I thank the Minister for repeating the Statement made in the House of Commons. We welcome and advocate continuing investment in our rail industry and measures to enhance its role and importance in the economy of this country and in the lives of our citizens, including the reopening of some lines closed under the Beeching cuts.
The extent to which the content of the Statement and the associated strategic vision document will deliver those objectives is debatable. We have a Secretary of State who is very good at making grandiose statements about future rail developments—in fact, almost as good at doing that as he is in quietly announcing the abandonment or postponement of schemes that he has previously championed. No Government have cancelled or postponed more railway electrification schemes, or parts of schemes that they have previously espoused, than this one. On the roads, the policy is to reduce diesel mileage; on the railways, it is apparently to increase it above that previously planned. What is the Government’s strategic vision for rail in respect of the further electrification of our railways? I think the Statement was silent on that issue.
The Statement was pretty thin, too, on the issue of fares, as is the associated document called “a strategic vision for rail”. Fares have been deliberately and regularly increased by well above the rate of inflation in order to reduce the percentage of operating costs not covered by fares, and thus the costs to the Government, which they transfer on to the backs of commuters in particular. What is the Government’s strategic vision on fares? What is their objective in relation to the percentage of operating costs that should be covered by fares? How can you have a credible strategic vision without saying what your future intentions are in respect of the level of fares, fare increases in the future and the objectives that you are seeking to achieve and why?
The Statement made reference to the next South Eastern franchise and referred to providing space for additional passengers. However, that is not a strategic vision for addressing overcrowding in our railways. There are many other examples of overcrowding on our rail network, not solely in London and the south-east. Since the Government have chosen to describe their document as “a strategic vision for rail”, what are the objectives in relation to reducing overcrowding? What is the end game in respect of overcrowding and its elimination that the strategic vision is seeking to achieve? Just referring to new schemes, which may or may not be abandoned or postponed at some stage in the future, does not constitute a strategic vision against which success or failure in delivery can be judged.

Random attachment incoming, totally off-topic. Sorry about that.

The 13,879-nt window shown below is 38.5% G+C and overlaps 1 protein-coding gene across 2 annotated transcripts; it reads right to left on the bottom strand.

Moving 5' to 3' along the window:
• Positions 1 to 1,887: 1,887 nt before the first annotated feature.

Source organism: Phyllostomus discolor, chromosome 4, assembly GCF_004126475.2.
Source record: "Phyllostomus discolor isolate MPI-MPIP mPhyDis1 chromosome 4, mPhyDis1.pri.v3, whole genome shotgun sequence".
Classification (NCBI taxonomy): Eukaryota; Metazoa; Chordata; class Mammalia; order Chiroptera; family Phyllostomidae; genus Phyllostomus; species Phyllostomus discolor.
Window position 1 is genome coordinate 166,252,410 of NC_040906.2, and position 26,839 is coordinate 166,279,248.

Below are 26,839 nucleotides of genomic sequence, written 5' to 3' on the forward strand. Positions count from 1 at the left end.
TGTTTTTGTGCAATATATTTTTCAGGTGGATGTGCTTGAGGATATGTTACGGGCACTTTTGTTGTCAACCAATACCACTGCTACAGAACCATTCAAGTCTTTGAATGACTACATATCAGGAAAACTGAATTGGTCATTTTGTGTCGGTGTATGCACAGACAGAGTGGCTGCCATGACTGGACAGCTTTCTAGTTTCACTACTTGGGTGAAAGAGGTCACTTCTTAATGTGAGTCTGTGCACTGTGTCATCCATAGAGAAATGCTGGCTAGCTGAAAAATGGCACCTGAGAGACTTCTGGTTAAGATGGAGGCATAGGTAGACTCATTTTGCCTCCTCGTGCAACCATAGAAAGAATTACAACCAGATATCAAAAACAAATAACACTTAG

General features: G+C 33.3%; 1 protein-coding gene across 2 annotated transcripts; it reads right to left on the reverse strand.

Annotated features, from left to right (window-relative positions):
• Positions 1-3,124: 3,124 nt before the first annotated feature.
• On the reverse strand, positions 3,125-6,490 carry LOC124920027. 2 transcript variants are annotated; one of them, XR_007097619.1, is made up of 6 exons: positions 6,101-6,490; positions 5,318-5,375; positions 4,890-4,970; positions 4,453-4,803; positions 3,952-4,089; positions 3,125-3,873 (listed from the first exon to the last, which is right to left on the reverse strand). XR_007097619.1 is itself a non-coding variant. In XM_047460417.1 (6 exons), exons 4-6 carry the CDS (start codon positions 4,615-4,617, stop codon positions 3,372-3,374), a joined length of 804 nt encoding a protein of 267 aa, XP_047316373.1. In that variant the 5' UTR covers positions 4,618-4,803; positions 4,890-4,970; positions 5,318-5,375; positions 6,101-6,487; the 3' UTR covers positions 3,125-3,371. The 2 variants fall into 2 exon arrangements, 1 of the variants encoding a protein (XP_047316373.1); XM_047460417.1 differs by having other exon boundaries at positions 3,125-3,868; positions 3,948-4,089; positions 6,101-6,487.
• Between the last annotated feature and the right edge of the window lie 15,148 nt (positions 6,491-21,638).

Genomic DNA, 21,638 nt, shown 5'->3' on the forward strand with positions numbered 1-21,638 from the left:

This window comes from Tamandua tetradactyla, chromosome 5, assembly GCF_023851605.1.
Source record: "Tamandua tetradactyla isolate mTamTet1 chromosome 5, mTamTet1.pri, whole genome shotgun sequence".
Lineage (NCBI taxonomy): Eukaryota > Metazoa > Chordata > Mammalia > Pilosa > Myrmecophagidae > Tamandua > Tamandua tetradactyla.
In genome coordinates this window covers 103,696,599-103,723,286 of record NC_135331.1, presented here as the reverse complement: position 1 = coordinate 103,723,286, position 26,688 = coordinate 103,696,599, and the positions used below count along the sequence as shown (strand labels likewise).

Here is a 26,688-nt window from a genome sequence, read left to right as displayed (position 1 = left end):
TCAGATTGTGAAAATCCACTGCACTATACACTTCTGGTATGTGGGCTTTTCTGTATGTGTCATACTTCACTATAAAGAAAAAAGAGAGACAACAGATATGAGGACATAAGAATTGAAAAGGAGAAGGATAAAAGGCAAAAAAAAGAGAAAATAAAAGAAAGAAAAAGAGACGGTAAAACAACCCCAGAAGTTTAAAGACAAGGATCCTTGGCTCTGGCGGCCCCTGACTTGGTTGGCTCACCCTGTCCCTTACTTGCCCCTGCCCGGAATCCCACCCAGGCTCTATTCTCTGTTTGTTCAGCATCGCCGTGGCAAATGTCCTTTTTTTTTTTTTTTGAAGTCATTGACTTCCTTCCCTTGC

The Statement set out proposals and intentions for tinkering with the organisational structure of the railways. It referred to a proposed alliance on the east coast main line, running intercity trains and track operation under one management. We had a similar arrangement between Stagecoach and Network Rail in the south-west, which did not seem to prove an unmitigated success. Why do the Government now think this proposed alliance will prove any more successful? What are the specific objectives that it will be expected to deliver under the strategic vision for rail?
As the Government thrash around to find an organisational structure for our railways and the train company franchises that they deem acceptable, they may care to look at the structure of the London Underground, which combines track and trains and has generated—in the public sector—significant increases in the numbers of passengers. It is also a system under which all the revenue goes back into providing and improving services for the travelling public, which cannot be said for our railway network as a whole. Indeed, so concerned was the Secretary of State about the success of Transport for London and London Underground in running services in the public sector, and the revitalisation of the London Overground network since it was taken over by TfL, that he felt it too politically dangerous to agree to the transfer of any further rail services within the GLA area to TfL—not much of a strategic vision there.
This Statement does not represent a strategic vision. It is silent on too many issues, including future fares policy, and silent about too many overall objectives to be such a strategic vision. It is, frankly, more a hotchpotch of separate announcements, some of them regurgitated, since they have been made previously and do not represent anything new. While I reiterate what I said earlier about welcoming new investment in our railways if it materialises, tinkering with the structure, which seems to be the Government’s modus operandi at present, will not address rail’s urgent organisational and ownership problems. Indeed, to the extent that making the structural changes proposed deflects the attentions of managers and staff from the objective of running reliable and efficient services, tinkering with the structure is more likely, in fact, simply to add to the problems.